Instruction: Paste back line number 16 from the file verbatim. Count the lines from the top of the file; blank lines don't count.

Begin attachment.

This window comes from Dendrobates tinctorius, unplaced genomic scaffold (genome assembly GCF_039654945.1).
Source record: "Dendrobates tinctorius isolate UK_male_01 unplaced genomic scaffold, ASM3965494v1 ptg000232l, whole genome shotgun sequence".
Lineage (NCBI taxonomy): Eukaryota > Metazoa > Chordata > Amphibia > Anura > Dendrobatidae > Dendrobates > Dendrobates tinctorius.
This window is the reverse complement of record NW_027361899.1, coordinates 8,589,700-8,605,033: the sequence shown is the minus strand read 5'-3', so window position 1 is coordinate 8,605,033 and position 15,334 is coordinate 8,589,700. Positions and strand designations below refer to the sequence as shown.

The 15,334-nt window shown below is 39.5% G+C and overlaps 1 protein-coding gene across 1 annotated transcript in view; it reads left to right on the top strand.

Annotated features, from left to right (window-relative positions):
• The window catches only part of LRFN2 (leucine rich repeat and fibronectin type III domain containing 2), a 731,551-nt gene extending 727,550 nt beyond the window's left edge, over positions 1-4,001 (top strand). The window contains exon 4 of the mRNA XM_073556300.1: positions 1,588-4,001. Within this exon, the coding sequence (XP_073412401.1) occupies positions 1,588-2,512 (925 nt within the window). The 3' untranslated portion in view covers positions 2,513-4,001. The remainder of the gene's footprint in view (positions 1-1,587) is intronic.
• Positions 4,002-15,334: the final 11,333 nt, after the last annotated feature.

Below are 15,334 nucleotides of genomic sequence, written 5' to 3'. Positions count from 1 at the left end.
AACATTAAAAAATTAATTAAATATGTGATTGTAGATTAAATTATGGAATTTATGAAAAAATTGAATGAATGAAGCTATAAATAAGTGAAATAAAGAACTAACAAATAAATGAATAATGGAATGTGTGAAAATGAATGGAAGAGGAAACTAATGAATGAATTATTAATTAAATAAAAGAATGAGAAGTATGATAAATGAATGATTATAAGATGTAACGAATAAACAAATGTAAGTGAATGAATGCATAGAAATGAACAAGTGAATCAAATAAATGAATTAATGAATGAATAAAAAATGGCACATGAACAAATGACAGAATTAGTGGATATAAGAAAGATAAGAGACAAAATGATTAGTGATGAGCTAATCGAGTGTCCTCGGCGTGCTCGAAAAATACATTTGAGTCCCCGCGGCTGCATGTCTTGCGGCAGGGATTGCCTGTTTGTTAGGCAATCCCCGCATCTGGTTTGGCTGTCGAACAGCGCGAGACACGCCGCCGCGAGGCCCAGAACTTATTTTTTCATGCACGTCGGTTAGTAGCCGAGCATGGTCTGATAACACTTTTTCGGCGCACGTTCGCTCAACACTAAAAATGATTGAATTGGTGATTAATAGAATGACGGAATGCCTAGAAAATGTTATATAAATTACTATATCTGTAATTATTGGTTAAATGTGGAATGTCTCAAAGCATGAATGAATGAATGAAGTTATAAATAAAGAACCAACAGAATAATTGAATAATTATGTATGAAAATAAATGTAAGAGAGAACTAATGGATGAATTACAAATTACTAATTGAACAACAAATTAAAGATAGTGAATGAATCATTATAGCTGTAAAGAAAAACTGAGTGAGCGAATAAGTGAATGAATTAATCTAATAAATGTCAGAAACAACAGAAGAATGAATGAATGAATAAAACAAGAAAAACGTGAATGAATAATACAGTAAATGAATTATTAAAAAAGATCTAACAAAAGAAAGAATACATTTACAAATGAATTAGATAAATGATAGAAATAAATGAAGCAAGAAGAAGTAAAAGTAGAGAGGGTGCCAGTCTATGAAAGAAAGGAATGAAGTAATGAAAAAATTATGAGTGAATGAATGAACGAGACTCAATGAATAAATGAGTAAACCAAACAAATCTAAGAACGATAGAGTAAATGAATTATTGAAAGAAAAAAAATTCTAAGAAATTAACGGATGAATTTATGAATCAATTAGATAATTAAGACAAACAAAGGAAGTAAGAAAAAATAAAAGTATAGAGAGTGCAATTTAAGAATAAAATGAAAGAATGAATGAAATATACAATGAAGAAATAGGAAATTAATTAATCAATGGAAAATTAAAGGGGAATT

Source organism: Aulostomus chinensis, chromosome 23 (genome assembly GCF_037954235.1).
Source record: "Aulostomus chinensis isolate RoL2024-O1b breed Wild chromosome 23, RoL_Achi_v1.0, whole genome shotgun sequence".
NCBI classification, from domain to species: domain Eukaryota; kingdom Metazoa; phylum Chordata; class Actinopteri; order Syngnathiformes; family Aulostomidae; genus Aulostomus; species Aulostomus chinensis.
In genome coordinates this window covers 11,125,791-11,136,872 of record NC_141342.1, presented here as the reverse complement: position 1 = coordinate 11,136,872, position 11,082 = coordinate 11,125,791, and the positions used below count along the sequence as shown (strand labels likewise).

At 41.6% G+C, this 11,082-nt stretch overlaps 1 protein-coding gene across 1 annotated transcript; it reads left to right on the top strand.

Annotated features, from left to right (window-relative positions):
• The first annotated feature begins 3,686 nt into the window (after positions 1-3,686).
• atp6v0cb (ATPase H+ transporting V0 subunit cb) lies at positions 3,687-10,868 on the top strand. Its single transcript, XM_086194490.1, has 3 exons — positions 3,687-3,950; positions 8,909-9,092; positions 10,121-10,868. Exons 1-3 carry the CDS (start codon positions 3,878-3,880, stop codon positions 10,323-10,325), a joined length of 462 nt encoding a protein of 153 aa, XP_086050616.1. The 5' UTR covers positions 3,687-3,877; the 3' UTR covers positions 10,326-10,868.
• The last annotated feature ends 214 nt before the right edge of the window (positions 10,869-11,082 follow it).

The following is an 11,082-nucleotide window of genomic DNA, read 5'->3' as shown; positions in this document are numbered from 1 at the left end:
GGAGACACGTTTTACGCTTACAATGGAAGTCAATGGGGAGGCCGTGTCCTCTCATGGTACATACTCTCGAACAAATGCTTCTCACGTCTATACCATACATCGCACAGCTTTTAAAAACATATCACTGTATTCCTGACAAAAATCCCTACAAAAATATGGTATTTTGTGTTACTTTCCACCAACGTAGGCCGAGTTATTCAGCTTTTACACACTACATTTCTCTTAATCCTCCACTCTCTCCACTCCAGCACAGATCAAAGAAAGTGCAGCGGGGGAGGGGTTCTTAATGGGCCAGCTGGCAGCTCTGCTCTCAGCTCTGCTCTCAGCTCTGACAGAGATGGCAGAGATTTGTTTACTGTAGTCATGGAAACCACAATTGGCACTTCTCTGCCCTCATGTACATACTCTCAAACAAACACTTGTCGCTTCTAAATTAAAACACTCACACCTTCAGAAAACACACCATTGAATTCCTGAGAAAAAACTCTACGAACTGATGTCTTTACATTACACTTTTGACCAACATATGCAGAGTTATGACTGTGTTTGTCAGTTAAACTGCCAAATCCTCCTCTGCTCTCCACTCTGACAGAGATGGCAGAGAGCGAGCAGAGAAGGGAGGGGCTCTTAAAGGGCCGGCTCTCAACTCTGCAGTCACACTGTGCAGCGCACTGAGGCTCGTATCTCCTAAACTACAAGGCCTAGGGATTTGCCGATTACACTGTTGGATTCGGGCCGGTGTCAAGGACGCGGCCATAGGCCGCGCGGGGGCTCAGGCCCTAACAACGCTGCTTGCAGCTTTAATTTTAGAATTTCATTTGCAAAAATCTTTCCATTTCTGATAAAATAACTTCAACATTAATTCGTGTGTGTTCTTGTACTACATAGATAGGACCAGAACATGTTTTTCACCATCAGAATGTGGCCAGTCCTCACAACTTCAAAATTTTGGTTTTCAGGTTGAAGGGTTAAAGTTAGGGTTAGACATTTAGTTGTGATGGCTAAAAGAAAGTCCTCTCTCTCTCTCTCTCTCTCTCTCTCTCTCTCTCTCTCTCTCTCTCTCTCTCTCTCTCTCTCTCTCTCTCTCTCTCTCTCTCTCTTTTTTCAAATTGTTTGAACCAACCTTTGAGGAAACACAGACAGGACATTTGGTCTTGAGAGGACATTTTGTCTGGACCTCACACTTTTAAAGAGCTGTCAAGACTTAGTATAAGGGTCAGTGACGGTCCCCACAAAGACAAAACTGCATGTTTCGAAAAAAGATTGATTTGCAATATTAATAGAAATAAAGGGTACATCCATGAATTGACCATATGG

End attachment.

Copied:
Annotated features, from left to right (window-relative positions):